May 6, 2011 at 12:00 PM ET
Will Apple turn away from its steady soldier, Intel, for its Mac laptop processors, especially with Intel's announcement this week of new technology that can make transistors and chips smaller?
Website SemiAccurate (a name of concern alone) says that Apple "is going to show Intel the door," and instead turn to ARM-based processors for its line of Mac laptops, when 64-bit variations are ready by the end of next year or early 2013. ARM processors are mainly used now in smartphones and tablets, prized for many reasons, but among them their tendency to be power-efficient (hence, drain batteries less quickly).
Apple does not comment on such matters, but Devindra Hardawar of VentureBeat has a different take in "No, Apple won't be dumping Intel chips for ARM in laptops, you crazies," noting Intel's new 3-D "Tri-Gate" transistor technology that will "pave the way for more powerful processors that are cheaper to produce and consume less energy than today’s chips." Hardawar says:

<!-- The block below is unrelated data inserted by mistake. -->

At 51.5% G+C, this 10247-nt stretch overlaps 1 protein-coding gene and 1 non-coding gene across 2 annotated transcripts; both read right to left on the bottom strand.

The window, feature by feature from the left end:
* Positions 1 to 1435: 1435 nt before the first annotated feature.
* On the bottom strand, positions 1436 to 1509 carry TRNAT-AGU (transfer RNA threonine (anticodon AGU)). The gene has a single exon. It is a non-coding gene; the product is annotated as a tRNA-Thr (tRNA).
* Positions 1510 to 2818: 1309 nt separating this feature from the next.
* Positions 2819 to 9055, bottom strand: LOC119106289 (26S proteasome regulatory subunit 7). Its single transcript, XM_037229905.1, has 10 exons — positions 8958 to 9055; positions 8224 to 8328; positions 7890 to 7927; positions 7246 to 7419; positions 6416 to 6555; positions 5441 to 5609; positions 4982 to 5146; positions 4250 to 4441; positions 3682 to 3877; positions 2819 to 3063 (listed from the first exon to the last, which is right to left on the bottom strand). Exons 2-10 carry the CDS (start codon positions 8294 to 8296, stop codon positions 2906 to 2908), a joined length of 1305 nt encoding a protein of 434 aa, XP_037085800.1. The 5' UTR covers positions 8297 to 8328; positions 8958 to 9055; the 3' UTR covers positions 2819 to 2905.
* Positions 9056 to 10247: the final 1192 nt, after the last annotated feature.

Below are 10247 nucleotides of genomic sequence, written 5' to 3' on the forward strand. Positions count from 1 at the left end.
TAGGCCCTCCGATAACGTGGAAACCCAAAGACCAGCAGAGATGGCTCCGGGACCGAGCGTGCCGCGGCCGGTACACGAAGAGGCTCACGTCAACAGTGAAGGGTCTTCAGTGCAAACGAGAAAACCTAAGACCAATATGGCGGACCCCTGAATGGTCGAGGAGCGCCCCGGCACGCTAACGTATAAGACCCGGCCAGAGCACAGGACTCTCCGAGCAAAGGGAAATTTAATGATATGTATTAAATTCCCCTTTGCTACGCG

Tri-Gate is a major technological coup for Intel, as it will ultimately allow the chip giant to create more powerful mobile processors and take on ARM’s mobile dominance.
It strikes me as odd that Apple would leave Intel when Tri-Gate has the potential to change the face of computing as we know it. And it will likely take ARM some time before its chips reach the computing levels of Intel’s Core i5 and Core i7 chips in Apple’s Macbook Pro.
We tend to agree with Hardawar. But in the tech world, anything is fair game, and alliances can be broken as easily as Web links.